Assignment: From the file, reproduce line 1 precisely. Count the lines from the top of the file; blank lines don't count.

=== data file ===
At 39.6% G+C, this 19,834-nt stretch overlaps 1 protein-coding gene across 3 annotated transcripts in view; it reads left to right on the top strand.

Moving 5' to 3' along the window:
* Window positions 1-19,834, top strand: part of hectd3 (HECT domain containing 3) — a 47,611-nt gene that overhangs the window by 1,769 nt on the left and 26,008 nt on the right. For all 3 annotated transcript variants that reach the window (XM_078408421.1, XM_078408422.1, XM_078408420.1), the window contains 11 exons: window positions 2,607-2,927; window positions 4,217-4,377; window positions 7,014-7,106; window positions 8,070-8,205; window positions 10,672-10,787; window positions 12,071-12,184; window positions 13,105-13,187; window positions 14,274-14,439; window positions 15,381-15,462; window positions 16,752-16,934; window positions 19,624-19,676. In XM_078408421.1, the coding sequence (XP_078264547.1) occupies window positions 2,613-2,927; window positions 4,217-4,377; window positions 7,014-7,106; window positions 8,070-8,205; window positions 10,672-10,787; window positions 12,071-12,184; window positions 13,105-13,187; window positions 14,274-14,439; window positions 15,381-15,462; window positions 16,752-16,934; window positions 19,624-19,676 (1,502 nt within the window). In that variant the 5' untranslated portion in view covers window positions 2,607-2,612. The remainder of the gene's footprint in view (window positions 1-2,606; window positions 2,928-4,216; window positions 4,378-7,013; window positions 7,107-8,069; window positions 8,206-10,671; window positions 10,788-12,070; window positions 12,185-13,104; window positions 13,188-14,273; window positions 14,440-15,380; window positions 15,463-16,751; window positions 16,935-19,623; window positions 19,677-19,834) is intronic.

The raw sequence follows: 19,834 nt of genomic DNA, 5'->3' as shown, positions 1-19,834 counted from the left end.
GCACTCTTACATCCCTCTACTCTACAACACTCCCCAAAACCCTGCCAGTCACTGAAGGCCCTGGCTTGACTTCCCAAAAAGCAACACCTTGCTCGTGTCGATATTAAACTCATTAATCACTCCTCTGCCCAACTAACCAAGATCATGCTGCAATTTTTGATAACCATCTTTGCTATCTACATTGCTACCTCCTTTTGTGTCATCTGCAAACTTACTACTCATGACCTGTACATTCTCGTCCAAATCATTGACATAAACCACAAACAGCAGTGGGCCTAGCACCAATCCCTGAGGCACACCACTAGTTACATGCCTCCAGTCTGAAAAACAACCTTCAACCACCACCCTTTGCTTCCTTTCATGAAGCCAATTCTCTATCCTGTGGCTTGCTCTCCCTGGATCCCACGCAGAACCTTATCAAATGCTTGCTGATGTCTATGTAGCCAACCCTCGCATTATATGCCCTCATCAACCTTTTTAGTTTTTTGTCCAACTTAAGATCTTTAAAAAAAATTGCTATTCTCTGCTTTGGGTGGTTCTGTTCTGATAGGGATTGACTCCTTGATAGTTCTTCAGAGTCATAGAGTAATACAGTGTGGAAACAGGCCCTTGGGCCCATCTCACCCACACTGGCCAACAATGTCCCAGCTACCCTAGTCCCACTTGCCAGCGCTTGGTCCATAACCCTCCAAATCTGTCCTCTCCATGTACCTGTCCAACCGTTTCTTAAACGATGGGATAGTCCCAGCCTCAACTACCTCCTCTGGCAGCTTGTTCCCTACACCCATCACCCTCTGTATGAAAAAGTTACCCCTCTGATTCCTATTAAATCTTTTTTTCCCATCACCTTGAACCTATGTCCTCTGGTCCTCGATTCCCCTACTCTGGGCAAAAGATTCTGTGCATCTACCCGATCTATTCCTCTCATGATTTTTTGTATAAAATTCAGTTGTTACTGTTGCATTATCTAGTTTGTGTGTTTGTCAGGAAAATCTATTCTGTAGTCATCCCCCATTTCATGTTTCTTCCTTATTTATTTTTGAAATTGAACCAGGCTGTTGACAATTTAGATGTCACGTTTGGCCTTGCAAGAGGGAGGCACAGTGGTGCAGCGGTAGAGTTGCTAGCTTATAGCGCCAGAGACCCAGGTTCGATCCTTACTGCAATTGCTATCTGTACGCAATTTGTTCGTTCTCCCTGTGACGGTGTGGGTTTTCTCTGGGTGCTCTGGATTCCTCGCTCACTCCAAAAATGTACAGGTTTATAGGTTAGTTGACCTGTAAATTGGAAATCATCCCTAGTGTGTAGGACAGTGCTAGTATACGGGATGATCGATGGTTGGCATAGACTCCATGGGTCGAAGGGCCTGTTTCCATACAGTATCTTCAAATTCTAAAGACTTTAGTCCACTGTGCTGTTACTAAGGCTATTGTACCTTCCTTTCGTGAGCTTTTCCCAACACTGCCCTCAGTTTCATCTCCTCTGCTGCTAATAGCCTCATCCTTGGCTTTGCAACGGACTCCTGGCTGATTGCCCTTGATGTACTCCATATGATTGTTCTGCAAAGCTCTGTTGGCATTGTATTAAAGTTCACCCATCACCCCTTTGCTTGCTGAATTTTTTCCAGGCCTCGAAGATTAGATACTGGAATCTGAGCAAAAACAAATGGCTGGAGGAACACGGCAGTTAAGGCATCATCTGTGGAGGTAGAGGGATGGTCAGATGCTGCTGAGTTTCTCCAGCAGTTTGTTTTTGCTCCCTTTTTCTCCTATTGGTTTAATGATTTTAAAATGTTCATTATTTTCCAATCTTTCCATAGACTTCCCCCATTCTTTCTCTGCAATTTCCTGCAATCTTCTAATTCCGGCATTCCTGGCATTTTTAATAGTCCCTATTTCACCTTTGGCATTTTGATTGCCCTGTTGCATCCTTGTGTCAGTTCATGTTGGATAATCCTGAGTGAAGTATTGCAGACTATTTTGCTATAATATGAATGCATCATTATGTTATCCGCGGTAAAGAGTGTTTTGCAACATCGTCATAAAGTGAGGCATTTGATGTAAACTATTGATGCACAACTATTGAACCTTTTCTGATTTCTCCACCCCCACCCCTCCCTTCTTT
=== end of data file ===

At 39.6% G+C, this 19,834-nt stretch overlaps 1 protein-coding gene across 3 annotated transcripts in view; it reads left to right on the top strand.